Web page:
Think of your daily routine: you wash your face with antibacterial soap; you use a nonstick pan to fry up some eggs; you grab a waterproof coat on your way out because it might rain later.
The soap, the pan, the coat—these are items most people don’t think too much about. They’re all made for your convenience: the soap is antibacterial so you believe it’ll make you cleaner; the pan is nonstick so it’ll wash quicker; the coat is waterproof so it’ll dry quicker.
But what if you learned that adding convenience to these simple items—along with many other things you use everyday—means adding harmful chemicals to your health and to the environment? Would you still mind having to soak and scrub a pan for a few extra minutes? There’s a price to pay when you add a nonstick, waterproof, or stain-resistant layer to things; it’s called highly fluorinated chemicals.
What if you learned that adding convenience to these simple items—along with many other things you use everyday—means adding harmful chemicals to your health and to the environment?
Highly Fluorinated Chemicals is one of six classes of chemicals Green Science Policy has deemed toxic. In addition to Highly Fluorinated Chemicals, the Six Classes include: Antimicrobials, Flame Retardants, Bisphenols & Phthalates, Some Solvents, and Certain Metals. Understanding what goes into convenient everyday items is the primary purpose of the Green Science Policy’s Six Classes: Healthier Products, Healthier People, a video series educating people on how to avoid to toxic chemicals.
The series launched on Thursday, June 22nd 2017, with a live webinar featuring an introduction to the six classes, the first two videos in the series, as well as a panel discussion. The introductory video talked about the process of deciding on the six classes approach: how initially it seemed overwhelming to go through more than 80,000 chemicals one by one to determine which ones are toxic. Green Science Policy’s vision was to make this task more achievable by breaking down potentially hazardous chemicals into six categories. Following the introduction were the videos for antimicrobials and highly fluorinated chemicals. Highly fluorinated chemicals, which are found in non-stick, stain resistant, and waterproof items, are a known carcinogen that can raise cholesterol and cause liver malfunction. Antimicrobials, which are found in antibacterial soaps and other products (such as children’s toys), kill good bacteria and disrupt hormone levels when absorbed into the body through the skin.
The panel, lead by the Executive Director of the Green Science Policy, Arlene Blume, initiated a discussion after each video. The panel featured Jen Jackson, Toxics Reduction Manager of the San Francisco Department of the Environment, Tom McKeag, Executive Director of the UC Berkeley Center for Green Chemistry, and Marty Mulvihill, Co-Founder and Partner of Safer Made. Blume asked the expert panelists their thoughts and reactions to the videos. While Jackson gave insight on the strides San Francisco has made to eliminate the usage of toxic chemicals, McKeag and Mulvihill referred to chemistry aspects, noting that even the so-called “healthier” replacements for some chemicals are often just as toxic.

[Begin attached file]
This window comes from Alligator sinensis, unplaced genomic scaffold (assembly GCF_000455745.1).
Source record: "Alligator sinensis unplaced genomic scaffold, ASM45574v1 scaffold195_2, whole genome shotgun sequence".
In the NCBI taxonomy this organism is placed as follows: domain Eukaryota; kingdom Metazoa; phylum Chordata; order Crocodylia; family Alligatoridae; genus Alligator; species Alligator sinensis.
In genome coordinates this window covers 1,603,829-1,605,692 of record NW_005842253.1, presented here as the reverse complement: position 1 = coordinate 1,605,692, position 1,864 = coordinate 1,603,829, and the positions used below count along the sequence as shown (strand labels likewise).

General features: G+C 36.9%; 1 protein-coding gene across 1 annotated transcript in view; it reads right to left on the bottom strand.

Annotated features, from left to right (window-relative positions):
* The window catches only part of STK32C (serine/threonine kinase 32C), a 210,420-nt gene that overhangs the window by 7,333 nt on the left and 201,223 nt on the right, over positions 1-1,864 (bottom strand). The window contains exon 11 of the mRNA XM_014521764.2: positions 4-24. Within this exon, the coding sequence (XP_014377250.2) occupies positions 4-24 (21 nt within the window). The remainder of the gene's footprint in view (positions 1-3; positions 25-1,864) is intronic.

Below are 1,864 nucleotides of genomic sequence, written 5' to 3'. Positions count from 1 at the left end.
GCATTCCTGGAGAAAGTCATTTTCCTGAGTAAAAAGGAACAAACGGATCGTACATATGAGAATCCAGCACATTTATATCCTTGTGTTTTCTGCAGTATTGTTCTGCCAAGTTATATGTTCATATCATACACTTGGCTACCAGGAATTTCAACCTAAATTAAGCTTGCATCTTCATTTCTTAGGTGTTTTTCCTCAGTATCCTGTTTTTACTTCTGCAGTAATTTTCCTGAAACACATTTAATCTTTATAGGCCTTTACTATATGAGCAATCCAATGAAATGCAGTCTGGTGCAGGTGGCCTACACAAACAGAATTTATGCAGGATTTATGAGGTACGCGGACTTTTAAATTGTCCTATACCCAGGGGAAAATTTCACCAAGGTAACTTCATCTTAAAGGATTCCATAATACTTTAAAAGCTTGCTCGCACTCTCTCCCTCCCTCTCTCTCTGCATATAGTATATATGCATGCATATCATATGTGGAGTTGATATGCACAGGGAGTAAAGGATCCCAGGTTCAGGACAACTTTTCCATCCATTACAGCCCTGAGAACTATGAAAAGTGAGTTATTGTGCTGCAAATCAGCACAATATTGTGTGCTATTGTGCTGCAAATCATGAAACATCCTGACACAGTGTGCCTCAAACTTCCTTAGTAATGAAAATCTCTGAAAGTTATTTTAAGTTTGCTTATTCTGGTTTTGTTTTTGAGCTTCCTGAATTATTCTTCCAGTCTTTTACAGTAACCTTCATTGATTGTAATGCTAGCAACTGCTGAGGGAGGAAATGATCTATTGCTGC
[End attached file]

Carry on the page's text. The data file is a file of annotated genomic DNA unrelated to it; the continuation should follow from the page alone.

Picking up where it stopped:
Jackson gave an environmental perspective, discussing how food packaging coated with highly fluorinated chemicals (used to create a slippery film to keep it clean and dry) often goes into compost since it’s made from paper, which then goes into soil and pollutes fresh crops. Jackson also noted how antimicrobials can impact the environment as they not only kill good bacteria on the body, but often kill good bacteria and algae in the ocean when washed down the drain. Mulvihill added a business perspective to the discussion, pointing out that if everyone demanded healthier products, the price for them would eventually go down.
If everyone demanded healthier products, the price for them would eventually go down.
The Healthy Materials Lab, who played a major role in developing the images and accessible presentation of this these videos’ information, held a party for the launch (complete with artisanal, locally-made, naturally flavored popsicles). Many who attended the launch (including professionals, faculty, alumni and students) in New York were shocked by the variety of items that contained these toxic chemicals: pans, packing material, even ski wax. One visitor claimed that when she got home she was “just going to throw away” the soaps that she kept in her linen closet. She also talked about sharing the Six Classes with people she knew, “I have to think of all the places where I can encourage people to watch it,” she said, “It is so informative.”
In terms of progress being made, the videos also listed several companies that were currently in the process of eliminating these harmful chemicals, companies such as Zara, Crate & Barrel, IKEA, and Levis. Attendees were just as surprised, but pleasantly so, on the number of companies who were cooperating to phase out these toxic chemicals. One visitor claimed she would shop at Crate & Barrel the next time she needed furniture. It wound up being an effective ad for these businesses.
The other four videos were launched with two more webinars the following Thursdays with other field experts adding to the conversation. Since their launch, the videos are now online ready to be watched, shared, and used to educate. Hopefully with this accessible tool, people will reconsider the products they buy and use everyday, and ask the question, “Is this convenience necessary?” It’s the little conveniences that can have big consequences.
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